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Prefrontal cortex and hippocampus in behavioural flexibility and posttraumatic functional recovery: reversal learning and set-shifting in rats

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@article{28a4ebad22c54d5e8caa1b9ba0782bda,
title = "Prefrontal cortex and hippocampus in behavioural flexibility and posttraumatic functional recovery: reversal learning and set-shifting in rats",
abstract = "Within one experiment and one T-maze, we examined the consequences of (i) bilateral lesions of the anteromedial prefrontal cortex (PFC), (ii) bilateral transections of the fimbria-fornix (FF), or (iii) combined lesions of both PFC and FF (COMB) on rats' ability to perform reversal or set-shifting. Postoperatively, the animals were trained to perform a spatial discrimination go-right task. This was followed by (1) a spatial reversal go-left task (reversal learning), or (2) a visual pattern discrimination task (set-shift). Neither single (PFC or FF) lesion nor combined (COMB) lesions affected the animals' ability to acquire the original spatial discrimination task. Regarding the reversal learning, the performance of the PFC and the FF groups was not significantly different from that of the sham operated control animals (Sham). In contrast, animals with combined lesion of both structures were impaired on both error rate and acquisition speed relative to all other groups. Regarding the set-shifting, all lesioned groups were impaired relative to the Sham group both regarding the error rate and the acquisition speed. There was, however, no difference in the degree of impairment between the lesioned groups. We conclude that both the PFC and the hippocampus contributed to the mediation of the reversal learning and set-shifting. During functional recovery of reversal learning, these two structures exhibited a mutual dependency, whilst the functional recovery of set-shifting was mediated by a substrate outside these two structures.",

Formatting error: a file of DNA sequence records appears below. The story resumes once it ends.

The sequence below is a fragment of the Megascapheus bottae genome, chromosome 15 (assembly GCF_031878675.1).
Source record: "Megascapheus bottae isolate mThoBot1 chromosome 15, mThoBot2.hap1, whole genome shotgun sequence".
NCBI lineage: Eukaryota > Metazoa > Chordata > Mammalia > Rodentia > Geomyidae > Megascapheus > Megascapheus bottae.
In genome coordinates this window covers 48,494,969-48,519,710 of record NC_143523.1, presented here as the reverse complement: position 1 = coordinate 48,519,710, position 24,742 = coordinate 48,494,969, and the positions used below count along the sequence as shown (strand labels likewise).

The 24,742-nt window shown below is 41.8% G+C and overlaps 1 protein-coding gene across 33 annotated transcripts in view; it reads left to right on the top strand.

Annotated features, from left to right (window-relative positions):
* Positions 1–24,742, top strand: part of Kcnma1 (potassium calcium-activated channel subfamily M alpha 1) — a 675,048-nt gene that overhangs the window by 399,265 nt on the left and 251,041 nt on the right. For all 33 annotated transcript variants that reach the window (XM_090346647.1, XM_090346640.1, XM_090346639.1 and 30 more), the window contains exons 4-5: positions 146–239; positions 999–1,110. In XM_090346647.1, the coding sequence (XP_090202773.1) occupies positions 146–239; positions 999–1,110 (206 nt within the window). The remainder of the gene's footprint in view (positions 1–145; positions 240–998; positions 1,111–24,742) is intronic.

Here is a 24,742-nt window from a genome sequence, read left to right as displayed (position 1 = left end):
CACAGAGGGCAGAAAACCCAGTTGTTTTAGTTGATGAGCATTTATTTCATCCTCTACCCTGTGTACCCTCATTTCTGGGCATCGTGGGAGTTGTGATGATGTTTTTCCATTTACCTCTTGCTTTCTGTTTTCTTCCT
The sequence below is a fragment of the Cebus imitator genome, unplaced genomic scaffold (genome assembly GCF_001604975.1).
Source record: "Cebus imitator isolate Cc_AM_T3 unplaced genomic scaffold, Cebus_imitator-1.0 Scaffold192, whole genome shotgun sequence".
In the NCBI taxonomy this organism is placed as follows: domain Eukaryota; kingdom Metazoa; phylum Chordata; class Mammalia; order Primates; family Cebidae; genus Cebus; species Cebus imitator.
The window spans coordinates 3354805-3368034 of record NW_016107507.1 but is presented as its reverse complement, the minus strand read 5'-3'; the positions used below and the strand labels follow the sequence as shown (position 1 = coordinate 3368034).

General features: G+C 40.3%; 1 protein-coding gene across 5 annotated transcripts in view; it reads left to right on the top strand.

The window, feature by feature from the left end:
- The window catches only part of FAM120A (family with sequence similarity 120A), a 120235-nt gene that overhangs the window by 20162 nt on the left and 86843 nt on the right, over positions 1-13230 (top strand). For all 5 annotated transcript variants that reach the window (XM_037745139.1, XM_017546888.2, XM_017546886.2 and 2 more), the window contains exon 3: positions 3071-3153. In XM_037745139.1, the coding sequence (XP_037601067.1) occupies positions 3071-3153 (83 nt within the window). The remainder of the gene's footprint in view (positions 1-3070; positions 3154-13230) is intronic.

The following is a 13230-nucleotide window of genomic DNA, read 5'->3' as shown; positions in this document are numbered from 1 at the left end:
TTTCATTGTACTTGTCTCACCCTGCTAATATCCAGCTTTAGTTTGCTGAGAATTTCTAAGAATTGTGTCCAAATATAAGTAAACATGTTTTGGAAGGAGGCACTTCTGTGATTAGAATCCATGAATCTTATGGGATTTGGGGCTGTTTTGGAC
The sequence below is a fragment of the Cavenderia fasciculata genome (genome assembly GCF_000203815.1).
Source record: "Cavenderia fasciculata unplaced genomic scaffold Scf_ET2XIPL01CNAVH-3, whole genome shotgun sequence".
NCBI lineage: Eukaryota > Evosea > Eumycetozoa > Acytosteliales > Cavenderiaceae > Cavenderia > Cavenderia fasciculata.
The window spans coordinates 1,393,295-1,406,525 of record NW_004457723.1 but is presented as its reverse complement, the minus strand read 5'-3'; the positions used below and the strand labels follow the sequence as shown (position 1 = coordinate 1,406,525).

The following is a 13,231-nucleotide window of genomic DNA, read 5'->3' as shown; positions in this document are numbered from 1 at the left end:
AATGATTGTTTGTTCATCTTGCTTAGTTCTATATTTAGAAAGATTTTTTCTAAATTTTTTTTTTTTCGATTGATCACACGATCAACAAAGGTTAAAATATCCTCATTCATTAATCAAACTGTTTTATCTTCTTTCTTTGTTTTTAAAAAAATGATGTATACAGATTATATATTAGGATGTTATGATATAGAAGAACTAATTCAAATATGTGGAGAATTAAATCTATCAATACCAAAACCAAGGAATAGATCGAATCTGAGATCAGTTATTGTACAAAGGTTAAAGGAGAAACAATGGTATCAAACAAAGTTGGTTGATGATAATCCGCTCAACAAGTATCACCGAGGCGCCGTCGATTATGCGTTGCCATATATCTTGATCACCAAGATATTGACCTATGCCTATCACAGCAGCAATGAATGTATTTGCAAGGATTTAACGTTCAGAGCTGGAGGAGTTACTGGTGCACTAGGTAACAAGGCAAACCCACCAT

author = "Hana Mal{\'a} and Andersen, {Lykke Gr{\o}nbech} and Christensen, {Rie Friis} and Anita Felbinger and Julie Hagstr{\o}m and David Meder and Hadley Pearce and Jesper Mogensen",
note = "Copyright {\circledC} 2015 Elsevier Inc. All rights reserved.",
year = "2015",
month = "7",
doi = "10.1016/j.brainresbull.2015.05.006",
language = "English",
volume = "116",
pages = "34--44",
journal = "Brain Research Bulletin",
issn = "0361-9230",
publisher = "Elsevier Inc",

}

RIS

TY - JOUR

T1 - Prefrontal cortex and hippocampus in behavioural flexibility and posttraumatic functional recovery

T2 - reversal learning and set-shifting in rats

AU - Malá, Hana

AU - Andersen, Lykke Grønbech

AU - Christensen, Rie Friis

AU - Felbinger, Anita

AU - Hagstrøm, Julie

AU - Meder, David

AU - Pearce, Hadley

AU - Mogensen, Jesper

N1 - Copyright © 2015 Elsevier Inc. All rights reserved.

PY - 2015/7

Y1 - 2015/7